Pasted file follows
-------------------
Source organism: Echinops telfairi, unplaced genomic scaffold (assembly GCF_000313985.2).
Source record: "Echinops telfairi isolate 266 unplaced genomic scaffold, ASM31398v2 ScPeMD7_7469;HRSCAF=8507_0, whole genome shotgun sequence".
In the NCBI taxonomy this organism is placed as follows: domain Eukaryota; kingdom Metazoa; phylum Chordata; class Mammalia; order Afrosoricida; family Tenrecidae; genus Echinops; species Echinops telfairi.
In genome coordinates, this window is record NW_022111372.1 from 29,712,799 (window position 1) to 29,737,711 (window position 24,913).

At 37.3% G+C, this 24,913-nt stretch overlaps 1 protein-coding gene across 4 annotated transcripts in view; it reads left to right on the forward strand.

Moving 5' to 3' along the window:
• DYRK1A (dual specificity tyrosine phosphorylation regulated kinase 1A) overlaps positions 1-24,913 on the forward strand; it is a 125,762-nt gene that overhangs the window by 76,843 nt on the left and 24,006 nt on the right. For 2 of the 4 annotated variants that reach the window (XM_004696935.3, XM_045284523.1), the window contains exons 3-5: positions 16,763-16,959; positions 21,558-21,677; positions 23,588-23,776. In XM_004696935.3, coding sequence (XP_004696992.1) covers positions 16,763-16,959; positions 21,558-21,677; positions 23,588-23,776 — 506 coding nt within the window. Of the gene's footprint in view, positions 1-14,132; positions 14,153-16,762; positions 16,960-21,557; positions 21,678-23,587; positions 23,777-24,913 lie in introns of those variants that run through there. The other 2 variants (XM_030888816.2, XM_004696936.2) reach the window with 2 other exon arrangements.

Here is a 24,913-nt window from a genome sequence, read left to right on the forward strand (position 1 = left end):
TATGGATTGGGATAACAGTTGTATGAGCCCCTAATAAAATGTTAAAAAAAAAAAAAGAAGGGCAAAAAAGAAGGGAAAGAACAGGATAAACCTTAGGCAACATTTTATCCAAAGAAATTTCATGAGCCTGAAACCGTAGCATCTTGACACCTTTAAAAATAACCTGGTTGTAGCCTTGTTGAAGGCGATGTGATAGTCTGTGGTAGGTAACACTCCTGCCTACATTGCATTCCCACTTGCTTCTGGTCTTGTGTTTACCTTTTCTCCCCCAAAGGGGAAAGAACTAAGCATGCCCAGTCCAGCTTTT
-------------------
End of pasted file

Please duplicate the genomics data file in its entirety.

Source organism: Echinops telfairi, unplaced genomic scaffold (assembly GCF_000313985.2).
Source record: "Echinops telfairi isolate 266 unplaced genomic scaffold, ASM31398v2 ScPeMD7_7469;HRSCAF=8507_0, whole genome shotgun sequence".
In the NCBI taxonomy this organism is placed as follows: domain Eukaryota; kingdom Metazoa; phylum Chordata; class Mammalia; order Afrosoricida; family Tenrecidae; genus Echinops; species Echinops telfairi.
In genome coordinates, this window is record NW_022111372.1 from 29,712,799 (window position 1) to 29,737,711 (window position 24,913).

At 37.3% G+C, this 24,913-nt stretch overlaps 1 protein-coding gene across 4 annotated transcripts in view; it reads left to right on the forward strand.

Moving 5' to 3' along the window:
• DYRK1A (dual specificity tyrosine phosphorylation regulated kinase 1A) overlaps positions 1-24,913 on the forward strand; it is a 125,762-nt gene that overhangs the window by 76,843 nt on the left and 24,006 nt on the right. For 2 of the 4 annotated variants that reach the window (XM_004696935.3, XM_045284523.1), the window contains exons 3-5: positions 16,763-16,959; positions 21,558-21,677; positions 23,588-23,776. In XM_004696935.3, coding sequence (XP_004696992.1) covers positions 16,763-16,959; positions 21,558-21,677; positions 23,588-23,776 — 506 coding nt within the window. Of the gene's footprint in view, positions 1-14,132; positions 14,153-16,762; positions 16,960-21,557; positions 21,678-23,587; positions 23,777-24,913 lie in introns of those variants that run through there. The other 2 variants (XM_030888816.2, XM_004696936.2) reach the window with 2 other exon arrangements.

Here is a 24,913-nt window from a genome sequence, read left to right on the forward strand (position 1 = left end):
TATGGATTGGGATAACAGTTGTATGAGCCCCTAATAAAATGTTAAAAAAAAAAAAAGAAGGGCAAAAAAGAAGGGAAAGAACAGGATAAACCTTAGGCAACATTTTATCCAAAGAAATTTCATGAGCCTGAAACCGTAGCATCTTGACACCTTTAAAAATAACCTGGTTGTAGCCTTGTTGAAGGCGATGTGATAGTCTGTGGTAGGTAACACTCCTGCCTACATTGCATTCCCACTTGCTTCTGGTCTTGTGTTTACCTTTTCTCCCCCAAAGGGGAAAGAACTAAGCATGCCCAGTCCAGCTTTT